Book Review: “Introduction to Global Missions” by Zane Pratt, David Sills, and Jeff Walters

51qHh90aFCLZane Pratt, David Sills, and Jeff Walters. Introduction to Global Missions (Nashville: B&H Publishing, 2014) 280 pp. $24.13 on Amazon [click image to the left to purchase]

Zane Pratt is the director of Global Theological Education for the International Mission Board. He previously served as dean of the Billy Graham School of Missions, Evangelism and Ministry at The Southern Baptist Theological Seminary.

David Sills is the director of Global Strategic Initiatives and Intercultural Programs and the A. P. and Faye Stone Chair of Christian Missions and Cultural Anthropology at The Southern Baptist Theological Seminary.

Jeff Walters is assistant professor of Christian Missions and Urban Ministry and director of the Dehoney Center for Urban Ministry Training at The Southern Baptist Theological Seminary.


Pratt, Sills and Walters have written a book together called Introduction to Global Missions. This book provides an intro to the many important subjects for missionaries. This book is written for one who feels called to full-time mission work, the pastor, and the member of the local church that seeks to be on short term missions. Introduction to Global Missions provides biblical foundations, history of missions, cultural studies and practical strategies to help the believer fulfill the Great Commission.  The authors break the book into those four sections with an introduction (biblical and theological foundations, historical foundations, cultural studies, and practical strategies).


In the introduction, the authors take the task of understanding the missionary call, what it is and how it relates to not just the global church but to the local church as well. They also discuss knowing God’s will which includes knowing God, knowing his word, prayer, seeking counsel, through the desires of the heart, etc. “The way to find God’s will is to become so close to him that your heartbeat resonates with his own” (14).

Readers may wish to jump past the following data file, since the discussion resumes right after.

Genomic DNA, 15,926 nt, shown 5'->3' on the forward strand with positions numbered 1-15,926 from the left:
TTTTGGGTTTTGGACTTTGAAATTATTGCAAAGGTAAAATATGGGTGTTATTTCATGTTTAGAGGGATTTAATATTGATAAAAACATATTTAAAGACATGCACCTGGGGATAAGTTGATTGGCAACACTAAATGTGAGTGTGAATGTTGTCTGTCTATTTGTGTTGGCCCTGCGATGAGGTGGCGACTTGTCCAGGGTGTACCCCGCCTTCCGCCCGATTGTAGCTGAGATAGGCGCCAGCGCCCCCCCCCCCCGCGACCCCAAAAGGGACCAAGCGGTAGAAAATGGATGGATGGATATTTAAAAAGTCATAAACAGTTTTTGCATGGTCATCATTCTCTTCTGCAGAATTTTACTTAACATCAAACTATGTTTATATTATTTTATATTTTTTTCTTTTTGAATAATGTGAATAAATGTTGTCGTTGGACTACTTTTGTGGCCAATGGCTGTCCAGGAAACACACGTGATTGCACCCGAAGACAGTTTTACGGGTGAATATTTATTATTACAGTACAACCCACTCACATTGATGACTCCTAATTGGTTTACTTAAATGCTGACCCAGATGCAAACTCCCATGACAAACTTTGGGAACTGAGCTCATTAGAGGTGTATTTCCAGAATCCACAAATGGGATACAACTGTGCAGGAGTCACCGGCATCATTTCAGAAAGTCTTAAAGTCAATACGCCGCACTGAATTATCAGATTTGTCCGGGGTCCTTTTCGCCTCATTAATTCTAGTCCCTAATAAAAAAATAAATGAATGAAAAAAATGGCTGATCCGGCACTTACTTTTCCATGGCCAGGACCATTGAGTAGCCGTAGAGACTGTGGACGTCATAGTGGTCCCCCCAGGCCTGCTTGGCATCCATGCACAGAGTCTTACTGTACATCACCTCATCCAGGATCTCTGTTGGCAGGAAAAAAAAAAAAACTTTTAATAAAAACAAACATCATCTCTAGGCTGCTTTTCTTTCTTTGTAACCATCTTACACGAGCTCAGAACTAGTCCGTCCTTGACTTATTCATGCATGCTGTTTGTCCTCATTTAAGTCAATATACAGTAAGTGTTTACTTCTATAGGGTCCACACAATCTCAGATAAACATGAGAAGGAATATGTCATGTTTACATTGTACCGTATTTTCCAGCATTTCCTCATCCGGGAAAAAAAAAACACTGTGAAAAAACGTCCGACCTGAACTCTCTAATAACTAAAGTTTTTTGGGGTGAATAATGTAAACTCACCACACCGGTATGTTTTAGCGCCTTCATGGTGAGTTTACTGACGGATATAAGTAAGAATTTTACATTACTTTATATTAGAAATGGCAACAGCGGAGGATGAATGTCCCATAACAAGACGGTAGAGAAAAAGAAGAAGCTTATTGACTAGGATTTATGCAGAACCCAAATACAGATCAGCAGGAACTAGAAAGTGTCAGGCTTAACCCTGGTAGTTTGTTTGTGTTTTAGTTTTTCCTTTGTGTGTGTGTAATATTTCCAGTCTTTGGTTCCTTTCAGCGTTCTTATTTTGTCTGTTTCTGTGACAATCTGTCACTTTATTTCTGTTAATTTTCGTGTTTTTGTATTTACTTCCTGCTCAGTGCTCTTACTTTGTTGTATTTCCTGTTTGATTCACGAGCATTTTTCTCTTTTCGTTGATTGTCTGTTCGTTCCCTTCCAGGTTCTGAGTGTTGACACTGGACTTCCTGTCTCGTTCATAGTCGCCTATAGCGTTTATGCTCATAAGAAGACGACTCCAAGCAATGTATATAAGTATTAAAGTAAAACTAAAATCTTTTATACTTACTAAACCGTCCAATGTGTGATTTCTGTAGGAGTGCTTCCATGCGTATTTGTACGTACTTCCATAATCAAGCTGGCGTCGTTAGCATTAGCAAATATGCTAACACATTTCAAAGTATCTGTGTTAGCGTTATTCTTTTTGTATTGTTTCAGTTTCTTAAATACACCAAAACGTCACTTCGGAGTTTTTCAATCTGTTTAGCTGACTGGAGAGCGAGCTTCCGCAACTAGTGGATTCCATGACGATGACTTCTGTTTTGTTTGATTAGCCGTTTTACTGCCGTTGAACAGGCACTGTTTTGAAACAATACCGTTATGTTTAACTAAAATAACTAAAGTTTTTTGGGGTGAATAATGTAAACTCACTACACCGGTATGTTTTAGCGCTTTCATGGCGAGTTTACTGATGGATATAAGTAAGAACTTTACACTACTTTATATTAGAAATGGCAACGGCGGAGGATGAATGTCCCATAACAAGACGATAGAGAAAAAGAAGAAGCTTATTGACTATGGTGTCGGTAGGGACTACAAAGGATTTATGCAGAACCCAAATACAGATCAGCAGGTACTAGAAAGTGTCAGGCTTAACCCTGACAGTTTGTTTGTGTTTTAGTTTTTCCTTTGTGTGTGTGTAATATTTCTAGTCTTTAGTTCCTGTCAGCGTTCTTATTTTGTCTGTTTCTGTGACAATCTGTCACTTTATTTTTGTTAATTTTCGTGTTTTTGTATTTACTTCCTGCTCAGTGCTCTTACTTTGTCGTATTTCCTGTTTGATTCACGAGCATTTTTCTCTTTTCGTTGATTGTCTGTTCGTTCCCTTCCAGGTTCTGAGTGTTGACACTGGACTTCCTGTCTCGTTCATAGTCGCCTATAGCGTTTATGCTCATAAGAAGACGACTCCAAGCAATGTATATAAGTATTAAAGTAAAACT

In section one, the authors discuss the biblical and theological foundations to take the gospel to all the nations. The authors bring up three ideas to bring the gospel to all the nations.

The first is understanding the culture. The missionary must understand the culture to relate to the people. They use terms such as cross-cultural, intercultural, multicultural, and cultural relativism. Cultural relativism is when culture A live in a mud hut, and culture B lives in log houses (25). In times like this, we should show respect. “the missionary should study to know the culture and why it lives, believes, acts, reacts, and interacts as it does” (26).

The second idea is strategy. We must think about how we will engage the unreached people groups, which includes many that are in the 10/40 window. The 10/40 window is an area of the globe that covers Northwest Africa to Asia, which includes men and women in Hinduism, Islam, and Buddhism.

The third idea is orality. Oral learning is when men and women learn by hearing. This is very important in cultures that do not have a high literacy rate to read something in their language, so it helps when one is able to tell the story of the gospel in oral form. The authors cover the missiological basis of the bible, in which God saves sinners. In creation, God made everything that exists out of nothing. It was good. But man rebelled, and fell.

Because of the fall, man was guilty and deserved death. God also gave the promise of redemption, that Satan would strike the seed of the woman, but the seed would strike the serpents head. The authors cover the Old Testament Law and Prophets, and the New Testament Gospels and Epistles. The Bible testifies of the glory of God, the messiah to come, and that Messiah is Jesus Christ! The nations will bring praise to King Jesus.

Also, in section one, theology is discussed as a foundation for missions. Evangelical theology is what the Bible teaches on the key subjects of faith and life (68), and theology and worship lead to mission (69).

In section two, Introduction to Global Missions discusses the historical foundations for Christian missions. Understanding the past is an important facet of missiology and can help twenty-first century Christians continue the work started by first-century disciples (96). The authors cover the works of the apostles, Luther, William Carey, and other men and women who have done a great deal for the advance of the gospel; some of whom even laid down their lives.

In section three, this great work brings about the thought of cultural and global studies. Culture is the learned and shared design or pattern of living for a group of people (138). It is very important to understand how a culture acts. Introduction to Global Missions does an excellent job of research to help provide the reader of understanding the culture, and then how to communicate in that culture. The authors use the word contextualization. Contextualization in international settings requires us to consider world views, languages, legal matters, and a host of other factors that may require some adjustment to our delivery style (150).